Oil expert warns ‘2022 is going to be a problematic year’
Tom Kloza, global head of energy analysis at the Oil Price Information Service, argues that even if the new COVID variant did not surface, prices for gas are expected to ‘ease’ over the next three months.
Oil prices rebounded Wednesday morning following steep losses on Tuesday.
U.S. West Texas Intermediate (WTI) crude futures rose $1.77, or 2.7%, to $68.00 a barrel, after a 3.9% drop on Tuesday.
Brent crude futures gained $2.09, or 3%, to $71.32 a barrel, after a 5.4% slump on Tuesday.
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Major producers will discuss how to respond to the threat of a hit to fuel demand from the omicron variant.
OPEC and its allies begin two days of meetings to decide whether to release more oil into the market or restrain supply amid an oil price rout, according to Reuters.
|USO||UNITED STATES OIL FUND L.P.||47.91||-2.26||-4.50%|
|BNO||UNITED STS BRENT OIL FD LP UNIT||18.70||-0.84||-4.30%|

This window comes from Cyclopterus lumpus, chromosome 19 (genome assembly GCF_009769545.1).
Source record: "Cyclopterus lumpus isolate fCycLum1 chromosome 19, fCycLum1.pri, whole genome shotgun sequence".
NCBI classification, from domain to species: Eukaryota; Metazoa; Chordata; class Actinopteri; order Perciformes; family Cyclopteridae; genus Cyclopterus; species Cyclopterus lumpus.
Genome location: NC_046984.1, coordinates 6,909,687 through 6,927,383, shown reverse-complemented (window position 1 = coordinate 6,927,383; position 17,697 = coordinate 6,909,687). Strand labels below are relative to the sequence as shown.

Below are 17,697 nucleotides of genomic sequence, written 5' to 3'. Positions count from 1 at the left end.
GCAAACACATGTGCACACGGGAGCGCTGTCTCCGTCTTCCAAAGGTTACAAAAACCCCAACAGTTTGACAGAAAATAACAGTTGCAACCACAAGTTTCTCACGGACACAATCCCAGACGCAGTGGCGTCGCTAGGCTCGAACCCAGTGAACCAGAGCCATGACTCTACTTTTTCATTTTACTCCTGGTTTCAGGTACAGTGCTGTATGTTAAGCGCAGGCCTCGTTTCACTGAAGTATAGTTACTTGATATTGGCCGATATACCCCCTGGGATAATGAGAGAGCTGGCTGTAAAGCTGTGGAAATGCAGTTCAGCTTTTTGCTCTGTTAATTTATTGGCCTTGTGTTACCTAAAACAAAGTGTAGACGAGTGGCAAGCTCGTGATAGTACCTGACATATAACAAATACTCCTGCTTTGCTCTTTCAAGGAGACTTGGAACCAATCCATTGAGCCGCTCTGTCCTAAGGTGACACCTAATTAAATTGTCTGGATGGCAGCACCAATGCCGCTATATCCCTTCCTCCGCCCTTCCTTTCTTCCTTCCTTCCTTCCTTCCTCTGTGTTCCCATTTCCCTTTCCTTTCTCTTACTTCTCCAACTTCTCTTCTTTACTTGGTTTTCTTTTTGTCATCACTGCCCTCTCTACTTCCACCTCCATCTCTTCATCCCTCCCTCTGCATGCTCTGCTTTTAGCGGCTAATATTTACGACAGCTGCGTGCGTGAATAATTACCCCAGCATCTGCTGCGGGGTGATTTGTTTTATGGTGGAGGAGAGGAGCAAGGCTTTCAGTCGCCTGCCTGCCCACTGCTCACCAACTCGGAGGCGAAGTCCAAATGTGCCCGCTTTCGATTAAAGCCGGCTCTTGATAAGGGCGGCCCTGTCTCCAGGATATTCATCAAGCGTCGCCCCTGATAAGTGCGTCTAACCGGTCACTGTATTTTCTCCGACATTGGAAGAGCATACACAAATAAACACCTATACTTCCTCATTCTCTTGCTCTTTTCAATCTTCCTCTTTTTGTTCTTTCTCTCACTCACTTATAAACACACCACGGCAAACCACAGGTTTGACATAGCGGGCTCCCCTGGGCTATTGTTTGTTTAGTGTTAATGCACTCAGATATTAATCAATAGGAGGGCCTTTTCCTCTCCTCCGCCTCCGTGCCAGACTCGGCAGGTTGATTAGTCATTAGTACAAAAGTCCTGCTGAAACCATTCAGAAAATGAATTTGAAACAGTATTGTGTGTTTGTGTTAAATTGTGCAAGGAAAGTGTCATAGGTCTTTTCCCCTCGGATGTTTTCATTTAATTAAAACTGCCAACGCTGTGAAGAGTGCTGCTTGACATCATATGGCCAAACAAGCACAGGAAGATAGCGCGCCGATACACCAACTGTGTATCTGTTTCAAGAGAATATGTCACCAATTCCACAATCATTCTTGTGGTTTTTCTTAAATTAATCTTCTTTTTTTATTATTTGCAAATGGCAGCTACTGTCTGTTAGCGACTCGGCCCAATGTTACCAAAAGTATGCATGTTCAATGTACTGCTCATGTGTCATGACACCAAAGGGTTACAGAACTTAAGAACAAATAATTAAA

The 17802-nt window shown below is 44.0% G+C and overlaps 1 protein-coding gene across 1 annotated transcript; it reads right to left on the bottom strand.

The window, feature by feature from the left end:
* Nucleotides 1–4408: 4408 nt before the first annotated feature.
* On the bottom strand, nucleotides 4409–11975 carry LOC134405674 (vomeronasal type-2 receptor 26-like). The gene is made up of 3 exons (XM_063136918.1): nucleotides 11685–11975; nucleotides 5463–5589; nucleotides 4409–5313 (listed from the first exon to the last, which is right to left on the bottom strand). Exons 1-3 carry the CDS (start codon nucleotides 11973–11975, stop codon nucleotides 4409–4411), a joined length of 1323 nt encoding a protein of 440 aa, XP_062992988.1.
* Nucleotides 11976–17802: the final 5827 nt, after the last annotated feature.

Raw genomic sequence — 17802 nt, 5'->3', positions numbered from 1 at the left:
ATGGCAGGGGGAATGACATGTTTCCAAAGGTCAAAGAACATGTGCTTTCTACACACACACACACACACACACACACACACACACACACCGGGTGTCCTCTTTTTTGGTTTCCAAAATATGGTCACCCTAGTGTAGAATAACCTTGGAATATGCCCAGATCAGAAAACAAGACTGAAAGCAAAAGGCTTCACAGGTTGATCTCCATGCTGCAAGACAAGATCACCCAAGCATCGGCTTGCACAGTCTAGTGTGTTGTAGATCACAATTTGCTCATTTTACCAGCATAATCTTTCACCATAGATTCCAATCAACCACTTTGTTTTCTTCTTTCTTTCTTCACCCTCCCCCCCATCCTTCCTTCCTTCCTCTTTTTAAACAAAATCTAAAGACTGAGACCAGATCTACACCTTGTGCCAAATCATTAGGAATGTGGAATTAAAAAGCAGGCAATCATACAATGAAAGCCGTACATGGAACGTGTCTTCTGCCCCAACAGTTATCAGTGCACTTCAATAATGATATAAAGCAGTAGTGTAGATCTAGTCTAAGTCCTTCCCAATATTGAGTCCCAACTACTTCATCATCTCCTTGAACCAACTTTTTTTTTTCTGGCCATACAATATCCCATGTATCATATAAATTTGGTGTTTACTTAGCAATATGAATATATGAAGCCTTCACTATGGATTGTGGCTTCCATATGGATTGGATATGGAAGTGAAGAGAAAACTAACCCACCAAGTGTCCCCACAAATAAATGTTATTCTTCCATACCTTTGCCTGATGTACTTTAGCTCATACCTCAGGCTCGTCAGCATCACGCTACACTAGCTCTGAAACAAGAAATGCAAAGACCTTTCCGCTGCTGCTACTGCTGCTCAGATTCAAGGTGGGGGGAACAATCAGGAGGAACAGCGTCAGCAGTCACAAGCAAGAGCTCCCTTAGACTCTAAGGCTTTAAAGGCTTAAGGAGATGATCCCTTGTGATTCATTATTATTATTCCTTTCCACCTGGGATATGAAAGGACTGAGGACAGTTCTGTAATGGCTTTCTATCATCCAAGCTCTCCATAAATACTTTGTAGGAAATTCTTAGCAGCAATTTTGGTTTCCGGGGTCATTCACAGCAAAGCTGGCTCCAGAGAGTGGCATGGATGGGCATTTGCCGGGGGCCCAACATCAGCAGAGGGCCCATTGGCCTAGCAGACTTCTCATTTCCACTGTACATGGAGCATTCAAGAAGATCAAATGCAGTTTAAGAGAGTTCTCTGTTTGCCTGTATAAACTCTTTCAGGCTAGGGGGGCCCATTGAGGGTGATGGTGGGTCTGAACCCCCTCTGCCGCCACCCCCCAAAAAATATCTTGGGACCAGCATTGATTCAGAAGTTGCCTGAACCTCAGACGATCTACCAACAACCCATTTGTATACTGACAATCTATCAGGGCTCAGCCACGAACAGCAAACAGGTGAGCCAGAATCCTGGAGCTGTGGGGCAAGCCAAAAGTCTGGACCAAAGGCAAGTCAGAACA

|UGA||UNITED STATES GASOLINE FUND LP PARTNERSHIP UNITS||35.97||-1.17||-3.15%|
Plans seem mixed as some some analysts expect OPEC+ will pause plans to add 400,000 barrels per day of supply in January, however several OPEC+ ministers have said there was no need to change course.
A Reuters survey found OPEC pumped 27.74 million bpd in November, up 220,000 bpd from the previous month, but that was below the 254,000 bpd increase allowed for OPEC members under the OPEC+ agreement.
Data from the American Petroleum Institute industry group showed U.S. crude stocks fell by 747,000 barrels in the week ended Nov. 26, according to market sources, which was a smaller decline than expected.
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The estimate was for crude stockpiles to fall by about 1.2 million barrels.
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